Lipstick is one of those possible musts, but in the last few weeks, I learned that if your lips are properly moisturized, they will develop a natural healthy color. I've always had difficulty with dry lips year-round, so I use lip balm all the time. Since I found an all-natural one that works well, I've been wearing considerably less lipstick. But, this need will probably vary drastically from person to person.

Anyway, those are my tips regarding make-up. Following my own instructions, I can usually moisturize my face and have make-up applied in 5 minutes or less. Sometimes it takes longer, but that's only when I have time.

God gave us skin and He gave us things in nature to help take care of it. :) How does your skin look?


Sick Kiddos

Today has been interesting. Yesterday, Daniel and I tag-teamed staying home with the kids because Patrick's nose was dripping like a fire hose and I'm sure the parents of the other kids in the nursery, not to mention the nursery workers, would prefer that he not leave his germs all over the toys in the nursery. So, Daniel went to Sunday school and I went to church. Last night, Erin started coming down with the same chest cold/runny nose. :( The poor little thing can hardly breathe.

Of course, chest colds do not magically disappear over night, so today I had two drippy nosed, coughing kiddos. Erin, who hates to cry (just like me) and will do everything in her power to prevent crying, definitely shed some tears throughout the day. Between the necessity to care for and comfort Erin, the need to wipe Patrick's nose and his desire to be held more than usual, I felt like I wasn't able to accomplish anything...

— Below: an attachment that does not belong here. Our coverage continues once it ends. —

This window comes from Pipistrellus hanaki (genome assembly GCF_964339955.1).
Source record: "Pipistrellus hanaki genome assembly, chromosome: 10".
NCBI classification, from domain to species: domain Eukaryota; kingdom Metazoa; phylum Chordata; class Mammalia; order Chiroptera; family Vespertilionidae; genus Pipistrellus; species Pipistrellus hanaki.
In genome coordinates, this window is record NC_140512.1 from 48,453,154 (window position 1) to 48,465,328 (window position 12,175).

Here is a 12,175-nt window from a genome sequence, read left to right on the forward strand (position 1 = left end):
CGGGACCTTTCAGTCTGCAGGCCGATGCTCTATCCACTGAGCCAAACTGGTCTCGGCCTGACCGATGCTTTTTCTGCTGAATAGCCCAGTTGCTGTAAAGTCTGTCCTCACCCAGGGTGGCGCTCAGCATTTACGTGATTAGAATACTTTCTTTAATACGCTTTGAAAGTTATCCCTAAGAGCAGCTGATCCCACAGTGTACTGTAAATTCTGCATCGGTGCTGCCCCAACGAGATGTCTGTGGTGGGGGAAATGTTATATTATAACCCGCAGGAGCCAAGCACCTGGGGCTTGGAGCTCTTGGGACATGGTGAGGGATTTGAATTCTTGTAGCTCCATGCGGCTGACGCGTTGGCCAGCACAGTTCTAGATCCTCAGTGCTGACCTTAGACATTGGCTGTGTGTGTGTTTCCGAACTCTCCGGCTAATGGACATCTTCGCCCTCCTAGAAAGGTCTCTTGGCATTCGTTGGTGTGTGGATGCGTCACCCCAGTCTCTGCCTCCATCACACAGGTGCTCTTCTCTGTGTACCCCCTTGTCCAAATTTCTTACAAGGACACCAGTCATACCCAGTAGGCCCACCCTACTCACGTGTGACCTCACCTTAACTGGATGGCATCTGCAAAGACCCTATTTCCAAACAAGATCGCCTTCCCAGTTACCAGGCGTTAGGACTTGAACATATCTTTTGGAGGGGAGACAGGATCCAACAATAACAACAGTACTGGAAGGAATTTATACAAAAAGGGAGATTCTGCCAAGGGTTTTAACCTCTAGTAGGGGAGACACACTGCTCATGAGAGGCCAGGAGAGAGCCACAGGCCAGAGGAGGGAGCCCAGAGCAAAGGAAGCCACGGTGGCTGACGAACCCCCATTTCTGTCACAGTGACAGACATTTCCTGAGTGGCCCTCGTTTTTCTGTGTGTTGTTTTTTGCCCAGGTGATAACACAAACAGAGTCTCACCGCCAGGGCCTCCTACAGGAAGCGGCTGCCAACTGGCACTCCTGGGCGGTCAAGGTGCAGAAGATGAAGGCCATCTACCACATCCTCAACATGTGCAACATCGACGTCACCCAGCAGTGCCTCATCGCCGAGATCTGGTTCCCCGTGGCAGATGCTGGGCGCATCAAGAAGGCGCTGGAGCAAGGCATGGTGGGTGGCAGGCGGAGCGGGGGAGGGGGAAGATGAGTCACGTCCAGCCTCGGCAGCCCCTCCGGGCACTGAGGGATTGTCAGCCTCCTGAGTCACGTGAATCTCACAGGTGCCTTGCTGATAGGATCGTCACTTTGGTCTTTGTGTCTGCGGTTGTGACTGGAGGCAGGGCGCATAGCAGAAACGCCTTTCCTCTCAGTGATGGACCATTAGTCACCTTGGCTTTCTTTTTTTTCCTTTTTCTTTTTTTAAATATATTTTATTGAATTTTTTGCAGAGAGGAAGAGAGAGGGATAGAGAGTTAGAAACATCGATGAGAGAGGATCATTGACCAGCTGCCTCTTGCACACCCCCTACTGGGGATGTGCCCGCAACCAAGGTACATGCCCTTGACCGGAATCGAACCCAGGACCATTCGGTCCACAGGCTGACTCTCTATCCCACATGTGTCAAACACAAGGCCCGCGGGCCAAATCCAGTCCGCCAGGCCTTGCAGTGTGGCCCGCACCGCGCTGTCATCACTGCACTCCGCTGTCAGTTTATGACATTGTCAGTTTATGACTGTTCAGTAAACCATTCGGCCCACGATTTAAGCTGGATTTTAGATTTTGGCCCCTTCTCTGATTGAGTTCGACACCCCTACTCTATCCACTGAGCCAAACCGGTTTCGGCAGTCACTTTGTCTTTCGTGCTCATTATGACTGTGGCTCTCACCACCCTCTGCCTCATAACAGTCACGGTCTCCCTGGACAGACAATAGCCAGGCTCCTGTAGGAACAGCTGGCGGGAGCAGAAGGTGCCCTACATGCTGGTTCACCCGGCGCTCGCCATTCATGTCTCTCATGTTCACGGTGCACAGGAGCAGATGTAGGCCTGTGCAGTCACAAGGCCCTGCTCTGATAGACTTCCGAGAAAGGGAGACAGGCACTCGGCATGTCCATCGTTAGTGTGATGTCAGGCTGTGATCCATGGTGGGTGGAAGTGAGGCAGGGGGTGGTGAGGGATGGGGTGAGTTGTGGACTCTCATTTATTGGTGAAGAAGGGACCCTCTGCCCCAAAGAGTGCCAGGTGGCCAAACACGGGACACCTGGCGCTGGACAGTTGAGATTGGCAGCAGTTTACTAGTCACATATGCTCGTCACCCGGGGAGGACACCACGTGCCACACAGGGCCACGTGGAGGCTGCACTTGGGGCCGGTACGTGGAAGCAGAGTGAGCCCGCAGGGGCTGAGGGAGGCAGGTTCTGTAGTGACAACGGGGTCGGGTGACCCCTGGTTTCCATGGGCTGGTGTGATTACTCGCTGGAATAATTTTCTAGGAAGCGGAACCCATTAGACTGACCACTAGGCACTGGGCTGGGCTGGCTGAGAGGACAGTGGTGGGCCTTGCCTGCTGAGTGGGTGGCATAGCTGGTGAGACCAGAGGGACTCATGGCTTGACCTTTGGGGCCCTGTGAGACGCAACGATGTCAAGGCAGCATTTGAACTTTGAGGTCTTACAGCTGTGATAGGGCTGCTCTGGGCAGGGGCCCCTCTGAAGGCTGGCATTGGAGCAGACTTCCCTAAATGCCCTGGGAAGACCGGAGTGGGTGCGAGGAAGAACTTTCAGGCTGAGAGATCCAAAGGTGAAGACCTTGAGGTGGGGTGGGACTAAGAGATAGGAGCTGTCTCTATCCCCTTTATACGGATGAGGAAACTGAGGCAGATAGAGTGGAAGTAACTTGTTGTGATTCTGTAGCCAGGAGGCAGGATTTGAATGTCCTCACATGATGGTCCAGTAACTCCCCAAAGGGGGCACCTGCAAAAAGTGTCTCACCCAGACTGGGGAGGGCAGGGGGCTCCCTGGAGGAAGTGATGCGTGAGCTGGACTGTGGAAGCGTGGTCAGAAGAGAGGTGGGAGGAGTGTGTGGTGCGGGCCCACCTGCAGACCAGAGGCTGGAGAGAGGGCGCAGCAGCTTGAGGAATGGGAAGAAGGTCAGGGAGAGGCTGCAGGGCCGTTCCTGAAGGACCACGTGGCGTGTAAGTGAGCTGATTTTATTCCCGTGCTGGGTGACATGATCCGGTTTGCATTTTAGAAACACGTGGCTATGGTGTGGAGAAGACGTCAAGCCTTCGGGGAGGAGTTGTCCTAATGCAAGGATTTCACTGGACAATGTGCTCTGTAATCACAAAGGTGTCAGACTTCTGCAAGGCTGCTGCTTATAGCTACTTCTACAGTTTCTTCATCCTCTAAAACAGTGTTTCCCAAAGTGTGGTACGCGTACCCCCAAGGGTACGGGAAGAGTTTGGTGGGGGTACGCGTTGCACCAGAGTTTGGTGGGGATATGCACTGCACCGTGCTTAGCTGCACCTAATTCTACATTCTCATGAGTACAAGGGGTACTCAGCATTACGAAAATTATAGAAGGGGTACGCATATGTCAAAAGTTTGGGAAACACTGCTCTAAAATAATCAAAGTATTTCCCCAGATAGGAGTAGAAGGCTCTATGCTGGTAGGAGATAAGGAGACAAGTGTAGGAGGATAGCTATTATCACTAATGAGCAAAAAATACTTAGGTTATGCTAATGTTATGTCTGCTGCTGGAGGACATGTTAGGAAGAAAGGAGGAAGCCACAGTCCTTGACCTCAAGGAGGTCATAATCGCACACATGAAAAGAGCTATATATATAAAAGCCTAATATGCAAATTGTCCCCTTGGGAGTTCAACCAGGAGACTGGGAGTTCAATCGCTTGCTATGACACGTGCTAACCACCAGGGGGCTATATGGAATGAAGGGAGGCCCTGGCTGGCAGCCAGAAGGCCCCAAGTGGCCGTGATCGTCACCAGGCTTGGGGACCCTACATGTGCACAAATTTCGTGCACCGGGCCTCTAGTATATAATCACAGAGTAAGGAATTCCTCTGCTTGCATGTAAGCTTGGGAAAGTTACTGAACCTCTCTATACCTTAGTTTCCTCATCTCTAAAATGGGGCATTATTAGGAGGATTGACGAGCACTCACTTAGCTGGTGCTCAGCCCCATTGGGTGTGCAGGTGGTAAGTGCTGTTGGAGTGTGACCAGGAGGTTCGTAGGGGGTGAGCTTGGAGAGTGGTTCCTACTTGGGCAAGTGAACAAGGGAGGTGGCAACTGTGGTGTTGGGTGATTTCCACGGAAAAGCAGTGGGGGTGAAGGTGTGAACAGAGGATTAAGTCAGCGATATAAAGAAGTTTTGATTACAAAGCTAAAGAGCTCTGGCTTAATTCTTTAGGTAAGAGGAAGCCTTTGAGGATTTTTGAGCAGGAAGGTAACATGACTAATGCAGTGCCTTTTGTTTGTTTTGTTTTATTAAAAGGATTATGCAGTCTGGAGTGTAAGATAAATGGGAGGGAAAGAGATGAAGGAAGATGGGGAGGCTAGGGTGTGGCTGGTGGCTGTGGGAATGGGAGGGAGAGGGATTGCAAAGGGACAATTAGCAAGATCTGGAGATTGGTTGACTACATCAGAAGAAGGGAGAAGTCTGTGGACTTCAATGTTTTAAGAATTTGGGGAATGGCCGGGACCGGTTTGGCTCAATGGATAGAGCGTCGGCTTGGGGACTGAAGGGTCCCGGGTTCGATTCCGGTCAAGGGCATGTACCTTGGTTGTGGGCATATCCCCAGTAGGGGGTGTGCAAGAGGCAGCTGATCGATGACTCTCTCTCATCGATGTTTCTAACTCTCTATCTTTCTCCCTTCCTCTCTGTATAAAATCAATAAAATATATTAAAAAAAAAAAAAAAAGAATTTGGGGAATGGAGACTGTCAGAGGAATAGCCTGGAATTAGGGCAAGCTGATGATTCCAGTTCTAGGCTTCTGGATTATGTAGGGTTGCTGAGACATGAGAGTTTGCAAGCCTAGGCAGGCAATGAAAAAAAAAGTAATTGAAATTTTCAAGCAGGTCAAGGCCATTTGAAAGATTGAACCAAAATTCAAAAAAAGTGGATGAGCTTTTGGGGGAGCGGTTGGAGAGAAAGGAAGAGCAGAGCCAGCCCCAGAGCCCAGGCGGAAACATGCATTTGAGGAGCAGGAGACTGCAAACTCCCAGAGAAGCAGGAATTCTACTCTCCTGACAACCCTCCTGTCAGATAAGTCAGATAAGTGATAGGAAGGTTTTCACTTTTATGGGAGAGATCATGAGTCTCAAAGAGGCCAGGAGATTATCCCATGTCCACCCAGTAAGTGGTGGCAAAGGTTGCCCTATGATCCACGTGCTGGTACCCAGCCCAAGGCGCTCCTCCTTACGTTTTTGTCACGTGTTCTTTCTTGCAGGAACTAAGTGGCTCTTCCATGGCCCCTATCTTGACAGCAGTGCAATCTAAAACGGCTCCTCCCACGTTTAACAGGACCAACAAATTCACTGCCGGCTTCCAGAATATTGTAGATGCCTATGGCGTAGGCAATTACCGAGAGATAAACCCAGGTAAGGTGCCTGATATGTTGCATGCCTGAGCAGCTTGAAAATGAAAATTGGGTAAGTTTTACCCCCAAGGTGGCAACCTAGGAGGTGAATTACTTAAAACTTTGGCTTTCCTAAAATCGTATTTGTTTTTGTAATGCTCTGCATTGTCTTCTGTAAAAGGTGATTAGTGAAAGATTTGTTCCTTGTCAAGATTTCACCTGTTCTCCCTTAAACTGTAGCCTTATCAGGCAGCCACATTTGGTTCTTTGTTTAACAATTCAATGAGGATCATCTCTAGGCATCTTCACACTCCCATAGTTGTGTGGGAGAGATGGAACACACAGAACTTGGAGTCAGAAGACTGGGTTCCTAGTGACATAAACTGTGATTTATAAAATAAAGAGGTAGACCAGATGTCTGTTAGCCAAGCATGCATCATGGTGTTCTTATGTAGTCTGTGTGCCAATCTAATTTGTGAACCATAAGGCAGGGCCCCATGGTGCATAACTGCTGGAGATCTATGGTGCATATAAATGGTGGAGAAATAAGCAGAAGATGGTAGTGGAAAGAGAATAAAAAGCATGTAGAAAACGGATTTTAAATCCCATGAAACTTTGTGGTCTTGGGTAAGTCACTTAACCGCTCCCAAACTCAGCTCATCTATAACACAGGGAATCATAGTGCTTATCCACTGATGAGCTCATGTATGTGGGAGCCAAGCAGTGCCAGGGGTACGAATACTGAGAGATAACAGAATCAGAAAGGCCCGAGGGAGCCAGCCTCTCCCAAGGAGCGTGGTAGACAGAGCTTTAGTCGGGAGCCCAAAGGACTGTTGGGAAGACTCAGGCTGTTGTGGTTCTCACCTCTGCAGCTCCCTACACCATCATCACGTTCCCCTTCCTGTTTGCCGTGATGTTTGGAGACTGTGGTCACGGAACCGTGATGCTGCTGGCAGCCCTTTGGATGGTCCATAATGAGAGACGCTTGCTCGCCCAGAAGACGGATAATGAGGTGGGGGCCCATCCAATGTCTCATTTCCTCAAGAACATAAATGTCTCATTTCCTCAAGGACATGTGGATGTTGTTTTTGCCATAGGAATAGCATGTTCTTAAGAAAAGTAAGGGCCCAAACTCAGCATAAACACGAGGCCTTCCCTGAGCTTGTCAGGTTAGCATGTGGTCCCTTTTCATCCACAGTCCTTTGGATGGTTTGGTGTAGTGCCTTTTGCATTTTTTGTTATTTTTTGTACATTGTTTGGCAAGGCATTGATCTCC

But, sometime mid-morning I realized that I was accomplishing something. God gave me extra opportunities today to love and nurture my children. What greater thing could I have hoped for? :)

Blossoming Musician



While I was making dinner this evening, Patrick was playing in the living room. I went into the dining room and discovered the following. :)

He definitely loves to explore and to learn... and to create new uses for old things. I love my little boy!


I love Fridays!

But not for the reason you might think. Sure, its nice that the weekend is here, but as a homemaker, my work really never ends (a fact that I am thankful for!), so Friday, Monday, it's pretty much all the same to me.